Reflecting the 'human nature' of IVF embryos: Disappearing women in ethics, law, and fertility practice
- Publication Type:
- Journal Article
- Journal of Law and the Biosciences, 2017, 4 (1), pp. 70 - 93
- Issue Date:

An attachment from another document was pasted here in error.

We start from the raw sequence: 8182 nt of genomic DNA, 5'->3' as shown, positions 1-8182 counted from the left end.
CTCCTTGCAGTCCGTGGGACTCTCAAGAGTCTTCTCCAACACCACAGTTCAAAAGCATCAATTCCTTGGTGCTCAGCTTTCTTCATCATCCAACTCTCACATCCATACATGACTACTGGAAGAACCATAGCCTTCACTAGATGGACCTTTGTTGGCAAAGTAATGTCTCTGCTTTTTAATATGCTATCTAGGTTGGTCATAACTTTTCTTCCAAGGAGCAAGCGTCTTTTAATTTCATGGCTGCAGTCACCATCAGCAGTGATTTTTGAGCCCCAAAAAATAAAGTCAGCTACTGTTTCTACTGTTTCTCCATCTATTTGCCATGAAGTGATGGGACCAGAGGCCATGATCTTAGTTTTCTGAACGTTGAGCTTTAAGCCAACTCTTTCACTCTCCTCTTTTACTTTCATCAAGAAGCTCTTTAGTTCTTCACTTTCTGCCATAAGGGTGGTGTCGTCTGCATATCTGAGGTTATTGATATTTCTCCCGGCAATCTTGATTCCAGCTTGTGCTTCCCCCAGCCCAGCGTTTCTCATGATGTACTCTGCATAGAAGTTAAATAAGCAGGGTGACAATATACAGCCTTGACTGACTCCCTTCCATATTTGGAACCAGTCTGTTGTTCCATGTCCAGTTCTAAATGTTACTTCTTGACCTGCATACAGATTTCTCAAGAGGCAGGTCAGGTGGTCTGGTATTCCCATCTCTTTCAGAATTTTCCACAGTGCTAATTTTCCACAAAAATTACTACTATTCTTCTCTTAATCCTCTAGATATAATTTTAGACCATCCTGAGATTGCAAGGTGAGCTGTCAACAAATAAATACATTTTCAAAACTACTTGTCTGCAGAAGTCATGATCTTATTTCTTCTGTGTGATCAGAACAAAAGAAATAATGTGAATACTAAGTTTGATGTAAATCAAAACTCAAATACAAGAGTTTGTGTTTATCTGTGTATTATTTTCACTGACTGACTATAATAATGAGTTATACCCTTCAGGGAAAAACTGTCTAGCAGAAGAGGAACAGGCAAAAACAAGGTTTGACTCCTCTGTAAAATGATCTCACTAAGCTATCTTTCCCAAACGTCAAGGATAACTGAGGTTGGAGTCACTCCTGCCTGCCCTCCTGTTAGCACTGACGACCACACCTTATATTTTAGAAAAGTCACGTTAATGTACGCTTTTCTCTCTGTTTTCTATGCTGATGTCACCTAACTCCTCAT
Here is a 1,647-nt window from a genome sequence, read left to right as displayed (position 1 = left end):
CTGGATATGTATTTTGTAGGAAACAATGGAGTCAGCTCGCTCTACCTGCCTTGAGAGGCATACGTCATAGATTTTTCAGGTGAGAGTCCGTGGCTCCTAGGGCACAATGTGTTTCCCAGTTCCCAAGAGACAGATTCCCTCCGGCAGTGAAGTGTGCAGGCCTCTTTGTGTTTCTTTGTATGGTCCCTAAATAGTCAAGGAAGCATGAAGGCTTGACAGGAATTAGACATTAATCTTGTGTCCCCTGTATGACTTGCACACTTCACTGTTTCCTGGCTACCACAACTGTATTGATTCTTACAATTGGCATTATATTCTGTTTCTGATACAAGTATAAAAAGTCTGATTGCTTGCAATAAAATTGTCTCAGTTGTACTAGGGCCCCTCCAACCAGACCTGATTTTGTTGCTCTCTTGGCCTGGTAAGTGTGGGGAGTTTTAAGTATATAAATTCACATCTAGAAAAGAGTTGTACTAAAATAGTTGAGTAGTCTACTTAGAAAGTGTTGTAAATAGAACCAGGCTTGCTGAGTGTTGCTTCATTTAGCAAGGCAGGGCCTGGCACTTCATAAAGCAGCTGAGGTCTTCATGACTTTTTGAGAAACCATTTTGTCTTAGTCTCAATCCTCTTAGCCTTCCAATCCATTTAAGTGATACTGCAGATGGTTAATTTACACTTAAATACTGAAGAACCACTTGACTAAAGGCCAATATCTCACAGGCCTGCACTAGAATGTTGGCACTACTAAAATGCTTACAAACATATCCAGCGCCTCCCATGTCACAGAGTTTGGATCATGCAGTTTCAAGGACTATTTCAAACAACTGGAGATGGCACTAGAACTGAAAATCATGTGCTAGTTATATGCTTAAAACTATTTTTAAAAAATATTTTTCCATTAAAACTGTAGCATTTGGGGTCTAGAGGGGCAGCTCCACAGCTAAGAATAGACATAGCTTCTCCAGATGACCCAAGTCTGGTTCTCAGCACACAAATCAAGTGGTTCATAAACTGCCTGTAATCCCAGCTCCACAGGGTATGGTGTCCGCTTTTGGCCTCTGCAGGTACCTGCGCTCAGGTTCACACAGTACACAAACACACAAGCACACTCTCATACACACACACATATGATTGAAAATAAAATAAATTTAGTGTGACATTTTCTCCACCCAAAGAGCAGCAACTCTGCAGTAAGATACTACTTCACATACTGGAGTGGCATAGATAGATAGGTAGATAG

© The Author 2017. Many laws and ethical documents instruct us that disembodied embryos created through IVF processes are not mere tissue; they are 'widely regarded' as unique objects of serious moral consideration. Even in jurisdictions which disavow any overt characterization of embryonic personhood, the embryo, by virtue of its uniqueness and orientation toward future development, is said to have a 'special status' or command 'respect'. The woman whose desire for a child or children created this embryo, and who inhabits the body to whom it may one day be returned, is an omission or at best an afterthought in such frameworks. This paper engages in an historical analysis of this conundrum in the Australian context. It argues that the institutional structure of foundational ethics bodies (made up of a mandated mix of scientific and religious representation, in practice dominated by men, and absent any requirement of the participation of women patients) has produced the embryo as an object of ideological compromise: 'not mere cells' and 'not life', but a poorly bounded and endlessly contested something-inbetween. The paper then turns to engage with the narratives of a selection of women patients about their sense of connectedness to their stored or discarded embryos, drawn from a larger study on decision making concerning patient's experience of decision making about IVF embryos. I draw on these narratives to ask how we could reorient law and policy toward the concerns, needs and desires of such women.
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